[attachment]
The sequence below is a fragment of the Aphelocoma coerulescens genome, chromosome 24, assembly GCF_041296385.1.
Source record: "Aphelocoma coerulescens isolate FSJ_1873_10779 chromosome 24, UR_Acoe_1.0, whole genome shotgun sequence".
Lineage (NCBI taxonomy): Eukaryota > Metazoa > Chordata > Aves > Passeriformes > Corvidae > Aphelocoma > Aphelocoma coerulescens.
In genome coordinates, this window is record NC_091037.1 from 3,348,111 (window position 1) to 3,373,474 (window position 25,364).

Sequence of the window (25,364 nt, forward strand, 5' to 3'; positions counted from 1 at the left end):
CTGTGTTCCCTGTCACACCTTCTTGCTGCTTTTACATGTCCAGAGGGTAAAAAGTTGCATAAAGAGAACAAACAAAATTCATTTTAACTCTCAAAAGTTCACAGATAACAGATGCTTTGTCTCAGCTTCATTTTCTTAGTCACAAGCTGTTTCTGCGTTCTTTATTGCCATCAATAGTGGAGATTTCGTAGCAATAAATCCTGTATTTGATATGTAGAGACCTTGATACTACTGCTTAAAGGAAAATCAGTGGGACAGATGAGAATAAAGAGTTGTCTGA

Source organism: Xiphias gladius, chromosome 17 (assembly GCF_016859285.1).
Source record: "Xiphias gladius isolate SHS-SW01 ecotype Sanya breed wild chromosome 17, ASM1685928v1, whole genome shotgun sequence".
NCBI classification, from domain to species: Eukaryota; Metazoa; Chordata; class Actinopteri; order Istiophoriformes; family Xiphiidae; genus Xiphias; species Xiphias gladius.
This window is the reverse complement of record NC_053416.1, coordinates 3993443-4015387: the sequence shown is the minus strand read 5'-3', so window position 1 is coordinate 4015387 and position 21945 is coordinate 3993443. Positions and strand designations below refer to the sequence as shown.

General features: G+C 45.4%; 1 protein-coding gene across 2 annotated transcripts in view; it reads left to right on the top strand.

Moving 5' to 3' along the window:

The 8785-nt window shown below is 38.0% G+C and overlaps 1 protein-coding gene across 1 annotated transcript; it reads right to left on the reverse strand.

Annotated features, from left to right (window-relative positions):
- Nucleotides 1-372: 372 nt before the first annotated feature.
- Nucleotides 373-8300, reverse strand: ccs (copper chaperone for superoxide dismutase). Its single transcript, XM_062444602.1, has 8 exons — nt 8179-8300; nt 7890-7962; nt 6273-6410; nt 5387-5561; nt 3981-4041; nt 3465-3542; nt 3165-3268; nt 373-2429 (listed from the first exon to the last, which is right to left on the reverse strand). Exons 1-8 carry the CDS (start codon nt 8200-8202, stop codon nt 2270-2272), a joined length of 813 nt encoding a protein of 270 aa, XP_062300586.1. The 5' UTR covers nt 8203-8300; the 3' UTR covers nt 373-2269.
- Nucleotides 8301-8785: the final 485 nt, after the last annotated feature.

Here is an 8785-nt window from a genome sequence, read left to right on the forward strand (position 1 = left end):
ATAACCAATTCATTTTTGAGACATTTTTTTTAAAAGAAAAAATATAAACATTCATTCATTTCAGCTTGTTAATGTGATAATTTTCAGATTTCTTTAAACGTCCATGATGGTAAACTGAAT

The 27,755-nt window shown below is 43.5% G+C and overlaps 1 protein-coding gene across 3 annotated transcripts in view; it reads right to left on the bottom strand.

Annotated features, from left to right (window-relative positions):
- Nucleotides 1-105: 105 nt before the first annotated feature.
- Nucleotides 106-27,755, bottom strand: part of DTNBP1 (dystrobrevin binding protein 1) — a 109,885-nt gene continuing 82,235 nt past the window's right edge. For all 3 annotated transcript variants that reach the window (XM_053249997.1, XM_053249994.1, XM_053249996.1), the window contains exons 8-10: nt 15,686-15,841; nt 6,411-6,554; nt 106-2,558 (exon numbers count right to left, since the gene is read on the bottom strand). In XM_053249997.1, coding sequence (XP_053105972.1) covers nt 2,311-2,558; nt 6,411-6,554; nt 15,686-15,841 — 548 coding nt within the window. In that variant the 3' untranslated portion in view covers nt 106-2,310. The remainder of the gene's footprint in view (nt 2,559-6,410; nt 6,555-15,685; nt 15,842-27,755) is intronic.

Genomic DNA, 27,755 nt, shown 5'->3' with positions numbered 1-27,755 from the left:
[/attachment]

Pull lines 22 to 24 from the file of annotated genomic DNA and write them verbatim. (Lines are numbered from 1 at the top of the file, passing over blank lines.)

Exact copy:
- Nucleotides 1-105: 105 nt before the first annotated feature.
- Nucleotides 106-27,755, bottom strand: part of DTNBP1 (dystrobrevin binding protein 1) — a 109,885-nt gene continuing 82,235 nt past the window's right edge. For all 3 annotated transcript variants that reach the window (XM_053249997.1, XM_053249994.1, XM_053249996.1), the window contains exons 8-10: nt 15,686-15,841; nt 6,411-6,554; nt 106-2,558 (exon numbers count right to left, since the gene is read on the bottom strand). In XM_053249997.1, coding sequence (XP_053105972.1) covers nt 2,311-2,558; nt 6,411-6,554; nt 15,686-15,841 — 548 coding nt within the window. In that variant the 3' untranslated portion in view covers nt 106-2,310. The remainder of the gene's footprint in view (nt 2,559-6,410; nt 6,555-15,685; nt 15,842-27,755) is intronic.

Genomic DNA, 27,755 nt, shown 5'->3' with positions numbered 1-27,755 from the left: